New Cars: How to Avoid Debt and Get a Great Deal
Buying a new car can be an exciting but daunting experience. With so many options and deals available, it’s easy to make mistakes that could leave you in debt or paying more than you need to. But fear not! NPR’s Life Kit is here to guide you through the car-buying process, helping you make smart decisions that will save you money and keep you financially secure. In this article, we’ll cover five key tips to help you navigate the car-buying game and come out on top.
1. Get preapproved for a loan before visiting a dealership.
One of the best pieces of advice when buying a car is to get preapproved for a loan from a trusted lender, such as your bank or a credit union, before setting foot in a dealership. This step is crucial because it forces you to consider how much car you can actually afford. By knowing your budget beforehand, you can avoid falling in love with a more expensive model and overspending. Additionally, getting preapproved reveals any credit problems and allows you to shop around for the best interest rate. Be wary of dealerships that may try to offer you a higher rate than you actually qualify for.
2. Keep it simple at the dealership.
When you finally visit a dealership, it’s important to stay focused on one thing at a time. Don’t reveal too much information to the salespeople, as they are experts at manipulating the game in their favor. Start by negotiating the price of the car you want to buy and don’t entertain questions about trade-ins or dealership loans until after settling on the purchase price. Doing your research beforehand will help you determine the fair value of your trade-in, and you can always walk away from a lowball offer.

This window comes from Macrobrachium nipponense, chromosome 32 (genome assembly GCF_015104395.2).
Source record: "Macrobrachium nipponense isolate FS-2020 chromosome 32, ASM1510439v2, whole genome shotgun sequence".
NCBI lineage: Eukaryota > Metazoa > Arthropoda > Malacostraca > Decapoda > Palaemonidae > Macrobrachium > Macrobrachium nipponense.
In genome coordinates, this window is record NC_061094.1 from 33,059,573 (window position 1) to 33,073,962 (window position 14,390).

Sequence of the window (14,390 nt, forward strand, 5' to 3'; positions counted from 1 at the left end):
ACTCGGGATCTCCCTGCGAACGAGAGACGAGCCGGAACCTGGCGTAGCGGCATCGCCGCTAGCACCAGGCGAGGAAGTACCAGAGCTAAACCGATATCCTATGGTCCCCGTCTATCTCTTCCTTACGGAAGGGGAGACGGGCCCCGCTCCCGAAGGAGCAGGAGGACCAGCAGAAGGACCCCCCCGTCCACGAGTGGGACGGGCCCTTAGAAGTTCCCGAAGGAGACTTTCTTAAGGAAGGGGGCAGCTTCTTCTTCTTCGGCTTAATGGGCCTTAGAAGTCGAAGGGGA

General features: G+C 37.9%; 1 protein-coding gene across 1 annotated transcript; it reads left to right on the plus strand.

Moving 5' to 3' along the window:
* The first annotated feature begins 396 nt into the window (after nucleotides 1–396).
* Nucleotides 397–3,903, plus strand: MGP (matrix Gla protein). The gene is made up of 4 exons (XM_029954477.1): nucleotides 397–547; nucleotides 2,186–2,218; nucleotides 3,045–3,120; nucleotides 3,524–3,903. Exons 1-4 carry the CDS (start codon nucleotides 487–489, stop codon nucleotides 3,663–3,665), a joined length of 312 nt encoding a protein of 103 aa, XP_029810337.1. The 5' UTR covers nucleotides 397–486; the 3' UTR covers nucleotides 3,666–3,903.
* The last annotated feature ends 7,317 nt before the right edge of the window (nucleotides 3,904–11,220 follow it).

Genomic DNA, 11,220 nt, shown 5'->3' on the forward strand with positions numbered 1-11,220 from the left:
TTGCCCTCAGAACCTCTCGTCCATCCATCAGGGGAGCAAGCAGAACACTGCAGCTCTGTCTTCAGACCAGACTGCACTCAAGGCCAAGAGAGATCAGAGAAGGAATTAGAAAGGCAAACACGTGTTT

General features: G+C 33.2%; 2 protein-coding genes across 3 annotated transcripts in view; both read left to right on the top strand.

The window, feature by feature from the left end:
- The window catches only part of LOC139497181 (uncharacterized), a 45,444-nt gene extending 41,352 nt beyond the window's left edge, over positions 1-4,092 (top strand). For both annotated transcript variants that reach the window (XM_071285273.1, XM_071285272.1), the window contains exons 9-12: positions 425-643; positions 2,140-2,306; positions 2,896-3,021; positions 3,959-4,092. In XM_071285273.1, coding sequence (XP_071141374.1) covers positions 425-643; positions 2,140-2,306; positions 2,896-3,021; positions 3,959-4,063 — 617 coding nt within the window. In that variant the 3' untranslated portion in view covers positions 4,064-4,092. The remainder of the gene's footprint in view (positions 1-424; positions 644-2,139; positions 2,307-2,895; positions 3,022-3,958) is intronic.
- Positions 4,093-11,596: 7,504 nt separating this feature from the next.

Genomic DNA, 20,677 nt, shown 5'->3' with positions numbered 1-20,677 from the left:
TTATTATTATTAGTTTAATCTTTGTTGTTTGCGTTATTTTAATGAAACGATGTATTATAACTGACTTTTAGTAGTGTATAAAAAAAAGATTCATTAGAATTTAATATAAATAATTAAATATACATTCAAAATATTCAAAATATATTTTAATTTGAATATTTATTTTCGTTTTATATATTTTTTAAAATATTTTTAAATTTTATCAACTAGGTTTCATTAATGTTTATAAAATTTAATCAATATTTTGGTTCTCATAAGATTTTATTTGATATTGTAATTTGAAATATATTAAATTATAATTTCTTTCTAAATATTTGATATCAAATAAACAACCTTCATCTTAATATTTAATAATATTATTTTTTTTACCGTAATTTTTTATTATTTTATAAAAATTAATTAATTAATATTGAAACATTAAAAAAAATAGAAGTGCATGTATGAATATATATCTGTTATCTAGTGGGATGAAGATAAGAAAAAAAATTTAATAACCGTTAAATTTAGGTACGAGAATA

3. Don’t buy any add-ons at the dealership.
After spending hours at the dealership, you’ll eventually be led to the finance manager’s office, where they’ll try to sell you extended warranties, tire protection plans, and other add-ons. Remember, the dealership makes a significant profit margin on these extras, often marking them up substantially. The best strategy is to say no to all add-ons, especially with a new car. You can always purchase an extended warranty in the future, ideally just before your initial warranty expires. Additionally, gap insurance, which covers the gap between the purchase price and insurance payout in case of a total loss, is usually overpriced at dealerships. It’s better to obtain it through your regular insurance provider.
4. Beware of longer-term car loans.
A dangerous trend in car buying is the increasing popularity of longer-term loans, with a third of new car loans now exceeding six years. While these loans come with lower monthly payments, they result in paying significantly more interest over time. It’s important to understand that longer-term loans often come with higher interest rates and put you in a vulnerable financial situation. A better approach is to opt for a five-year loan for a new car and finance used cars for no more than three years. This way, you avoid being stuck with negative equity and are more likely to pay off the loan before potential costly repairs arise.
5. Don’t buy more car than you can afford.
A common rule of thumb is that your total car expenses, including insurance, gas, repairs, and the car payment itself, should be no more than 20% of your take-home pay. And when it comes to the car payment itself, it should ideally fall between 10% and 15%. If a new car with a five-year loan doesn’t fit into your budget, consider the numerous options available in the used car market. Used cars are often highly reliable these days, thanks to the steady stream of well-maintained vehicles coming off three-year leases. By purchasing a used car, you can save significant amounts of money and still enjoy a reliable vehicle.
In conclusion, buying a new car doesn’t have to be a financially draining experience. By following these five tips, you can avoid debt, get a great deal, and make a wise investment. Remember to get preapproved for a loan, keep negotiations simple at the dealership, avoid add-ons, be cautious of longer-term loans, and only buy a car that fits comfortably within your budget. With a little research and careful consideration, you can drive away in the car of your dreams without breaking the bank.